Trade Machinations

“What protectionism teaches us, is to do ourselves in time of peace what enemies seek to do to us in time of war.” Henry George

 “In the business world, the rear-view mirror is always clearer than the windshield.” Warren Buffett

Donald Trump, Trade tensions

Donald Trump – Trade tensions intensified in the second quarter of 2018.

Trade tensions intensified in the second quarter of 2018. The US aggressively enacted more encompassing tariffs that were soon countered by their disgruntled trading partners. Investors reacted by retreating from the markets as fears of a trade war escalated. It is becoming increasingly evident that the US in no longer going to accept what it views as asymmetrical trade and military alliances as the status quo. This state of affairs has enormous implications for the US and its trading partners. Market participants must be prepared for a period of enhanced volatility as negotiations continue between the effected parties.

In Canada, the S&P/TSX Total Return Index advanced 6.8% in the quarter led largely by the Energy sector (up 15.8%) as investors reacted to greater tensions in the Middle East. The US market advanced 3.4% as measured by the US dollar denominated S&P 500 Total Return Index in the second quarter as share buybacks alleviated much of the negative pressure stemming from retail selling. It is of note that smaller capitalized stocks outperformed larger companies by a wide margin. The S&P SmallCap 600 gained 9% in the quarter. Chinese and other Emerging markets were mostly negative. The Canadian dollar lost another 2.1% to its US counterpart.

 Canadian Dollar              US Dollar
Q1 Q2 Q3 Q4 YTD Q1 Q2 Q3 Q4 YTD
Toronto Stock Exchange -4.5% 6.8% 1.9%
S&P 500 1.7% 5.4% 7.2% -0.8% 3.4% 2.6%
MSCI EAFE* 0.0% -0.3% -0.3% -2.4% -2.2% -4.5%
91 Day T-Bill 0.3% 0.3% 0.6%
CUBI** 0.1% 0.5% 0.6%
CDN/US dollar -2.7% -2.1% -4.7%


* Europe, Asia and Far East Index

** Canadian Universe Bond Index

Until recently, markets shrugged off political and geopolitical developments. Even the potential of increasing barriers to trade failed to disrupt the positive market momentum. Market participants generally seemed to perceive that the sabre rattling emanating from the US was a negotiating ploy that would soon give way to “common sense” as new trade agreements would fall into place, maintaining the status quo with few modifications.

The current world trading system evolved in the post war period. The US took on a leadership role as it had the largest economy in the world and it needed to foster alliances during the cold war that followed WWII. During this period the US covered most of the costs in establishing these alliances and everyone benefited from the growth in economic trade that was precipitated. The US is now taking the stance that the cold war has ended and global economies have grown to the point that other countries should bear more of the costs implicit in these alliances. Furthermore, as trade has grown some inequities have developed in terms of the flow of trade, the protection of intellectual property rights and non-tariff barriers that have frustrated “fair” trade.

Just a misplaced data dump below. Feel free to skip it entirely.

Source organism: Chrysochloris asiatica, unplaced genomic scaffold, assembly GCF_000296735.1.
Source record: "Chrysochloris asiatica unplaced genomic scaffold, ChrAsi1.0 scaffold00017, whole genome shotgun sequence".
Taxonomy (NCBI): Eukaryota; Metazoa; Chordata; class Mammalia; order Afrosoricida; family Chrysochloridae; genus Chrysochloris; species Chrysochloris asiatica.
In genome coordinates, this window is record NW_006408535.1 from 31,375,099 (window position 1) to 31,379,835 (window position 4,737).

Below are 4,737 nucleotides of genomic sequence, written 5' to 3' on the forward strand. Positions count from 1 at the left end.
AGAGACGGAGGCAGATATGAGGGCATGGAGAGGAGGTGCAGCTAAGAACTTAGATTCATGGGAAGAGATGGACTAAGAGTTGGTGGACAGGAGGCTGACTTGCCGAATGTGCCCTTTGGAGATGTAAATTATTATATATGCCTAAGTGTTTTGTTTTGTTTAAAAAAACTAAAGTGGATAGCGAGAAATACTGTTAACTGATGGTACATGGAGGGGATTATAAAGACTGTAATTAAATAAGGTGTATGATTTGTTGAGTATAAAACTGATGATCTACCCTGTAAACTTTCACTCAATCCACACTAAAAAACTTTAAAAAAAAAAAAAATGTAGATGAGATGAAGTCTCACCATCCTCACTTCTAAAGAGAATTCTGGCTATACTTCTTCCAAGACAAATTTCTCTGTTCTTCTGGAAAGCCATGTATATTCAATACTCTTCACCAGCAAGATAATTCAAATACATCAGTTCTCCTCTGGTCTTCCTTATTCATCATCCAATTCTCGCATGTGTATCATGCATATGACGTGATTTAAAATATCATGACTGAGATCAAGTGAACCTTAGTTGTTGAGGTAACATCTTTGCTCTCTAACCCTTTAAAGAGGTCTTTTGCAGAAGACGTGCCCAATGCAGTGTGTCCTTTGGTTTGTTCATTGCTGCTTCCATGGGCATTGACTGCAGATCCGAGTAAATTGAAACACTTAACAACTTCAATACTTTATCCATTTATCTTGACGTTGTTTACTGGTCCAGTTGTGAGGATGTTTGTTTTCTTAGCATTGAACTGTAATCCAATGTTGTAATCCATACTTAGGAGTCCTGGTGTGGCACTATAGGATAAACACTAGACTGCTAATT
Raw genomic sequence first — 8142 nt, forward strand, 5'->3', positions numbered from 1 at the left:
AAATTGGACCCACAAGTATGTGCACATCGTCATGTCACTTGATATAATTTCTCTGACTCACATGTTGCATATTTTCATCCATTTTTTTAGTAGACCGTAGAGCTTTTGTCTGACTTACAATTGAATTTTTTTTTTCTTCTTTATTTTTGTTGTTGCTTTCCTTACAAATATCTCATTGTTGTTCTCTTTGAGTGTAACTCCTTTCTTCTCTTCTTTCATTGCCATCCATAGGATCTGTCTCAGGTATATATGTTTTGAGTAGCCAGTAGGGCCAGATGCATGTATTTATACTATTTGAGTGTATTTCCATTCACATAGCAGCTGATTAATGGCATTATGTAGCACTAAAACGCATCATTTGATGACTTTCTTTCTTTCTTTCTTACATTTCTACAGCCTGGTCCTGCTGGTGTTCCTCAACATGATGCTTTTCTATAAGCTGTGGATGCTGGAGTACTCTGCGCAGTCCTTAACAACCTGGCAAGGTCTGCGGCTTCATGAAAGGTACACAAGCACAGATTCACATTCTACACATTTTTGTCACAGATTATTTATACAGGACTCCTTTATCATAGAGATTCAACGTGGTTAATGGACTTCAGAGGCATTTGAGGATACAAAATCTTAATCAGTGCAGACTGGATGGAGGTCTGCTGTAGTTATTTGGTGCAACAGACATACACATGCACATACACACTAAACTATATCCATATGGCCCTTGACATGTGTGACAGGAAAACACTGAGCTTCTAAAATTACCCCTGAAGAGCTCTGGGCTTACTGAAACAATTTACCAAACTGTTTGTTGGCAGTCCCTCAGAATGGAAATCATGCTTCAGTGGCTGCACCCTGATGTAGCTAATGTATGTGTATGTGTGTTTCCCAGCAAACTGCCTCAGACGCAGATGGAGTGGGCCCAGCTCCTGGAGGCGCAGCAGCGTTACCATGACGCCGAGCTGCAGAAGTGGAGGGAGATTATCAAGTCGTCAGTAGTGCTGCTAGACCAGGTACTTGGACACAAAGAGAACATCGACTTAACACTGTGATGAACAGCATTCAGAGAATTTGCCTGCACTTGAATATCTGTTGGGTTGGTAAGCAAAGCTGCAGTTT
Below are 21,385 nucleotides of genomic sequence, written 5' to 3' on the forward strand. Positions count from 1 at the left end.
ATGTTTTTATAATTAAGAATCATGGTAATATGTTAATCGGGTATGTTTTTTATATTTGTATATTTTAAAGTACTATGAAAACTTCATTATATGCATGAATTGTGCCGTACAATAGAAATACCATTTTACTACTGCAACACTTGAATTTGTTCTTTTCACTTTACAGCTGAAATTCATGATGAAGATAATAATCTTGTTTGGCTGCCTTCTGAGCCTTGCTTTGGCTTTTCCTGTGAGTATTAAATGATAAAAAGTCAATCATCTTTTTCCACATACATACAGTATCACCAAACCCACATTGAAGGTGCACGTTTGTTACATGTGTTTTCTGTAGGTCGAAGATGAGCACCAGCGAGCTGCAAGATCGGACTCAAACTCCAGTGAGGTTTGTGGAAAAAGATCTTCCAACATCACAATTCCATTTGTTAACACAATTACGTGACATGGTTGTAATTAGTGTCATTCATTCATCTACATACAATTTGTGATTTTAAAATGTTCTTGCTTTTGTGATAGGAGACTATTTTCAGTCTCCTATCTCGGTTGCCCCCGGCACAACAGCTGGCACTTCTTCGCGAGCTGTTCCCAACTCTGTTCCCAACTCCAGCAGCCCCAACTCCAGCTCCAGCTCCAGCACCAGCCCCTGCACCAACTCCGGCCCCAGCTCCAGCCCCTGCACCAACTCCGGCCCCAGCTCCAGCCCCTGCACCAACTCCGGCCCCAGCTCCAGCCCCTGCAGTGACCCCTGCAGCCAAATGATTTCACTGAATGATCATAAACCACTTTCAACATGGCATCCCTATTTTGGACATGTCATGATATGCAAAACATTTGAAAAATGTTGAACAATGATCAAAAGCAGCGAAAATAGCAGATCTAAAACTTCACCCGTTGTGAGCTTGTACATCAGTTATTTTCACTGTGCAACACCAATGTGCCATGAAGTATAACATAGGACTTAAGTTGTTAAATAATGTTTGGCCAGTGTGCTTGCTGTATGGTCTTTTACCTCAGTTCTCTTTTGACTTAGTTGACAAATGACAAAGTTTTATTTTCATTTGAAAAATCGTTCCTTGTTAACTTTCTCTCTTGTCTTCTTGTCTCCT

As the quarter progressed, the rhetoric emanating from the US became more vitriolic. The US enacted more encompassing tariffs on goods from foreign sources. Other countries have responded in kind. The real possibility of an out and out trade war has roiled global markets as investors begin to perceive the damage these tariffs may cause to corporate earnings.

The global synchronized recovery also appears to be stumbling as the momentum in the Chinese and European economies exhibit signs of slowing down. Tariffs and counter-tariffs are going to put the brakes on even harder, leading to higher interest rates as investors demand greater compensation for greater risk.

In the midst of all this trade chaos, the Federal Reserve continues to pursue a policy of tightening the money supply through rising interest rates. This policy is progressing even in the face of rising deficits in the US as the recent tax cuts take effect and government spending increases. Presumably, the US is going to want to finance these deficits. Attracting capital from their major trading partners that they have just enraged may prove difficult.

Despite these factors, the US market managed to post positive returns in the quarter on the back of strong employment numbers and economic growth. However, it is interesting to note that mutual funds in the US experienced US$52.9 billion in net outflows in the quarter; US$23.7 billion in June alone. Perhaps the US$433.6 billion in share buybacks more than compensated for the exodus. US firms are sitting on over US$2 trillion in cash. At this juncture, buybacks, mergers and acquisition activity and dividends appear to be taking precedence over capital expenditures.

Canadian investors have been focused on the NAFTA negotiations during this period of escalating tariffs. The US has made it clear that the world is changing and access to their market cannot be taken for granted. The best outcome would be a world of more open trading with fewer barriers but that may be hard to achieve with Canada where inter-provincial barriers are so ingrained.

Investors must concentrate on fundamentals during this period where volatility and uncertainty will continue to vex markets.

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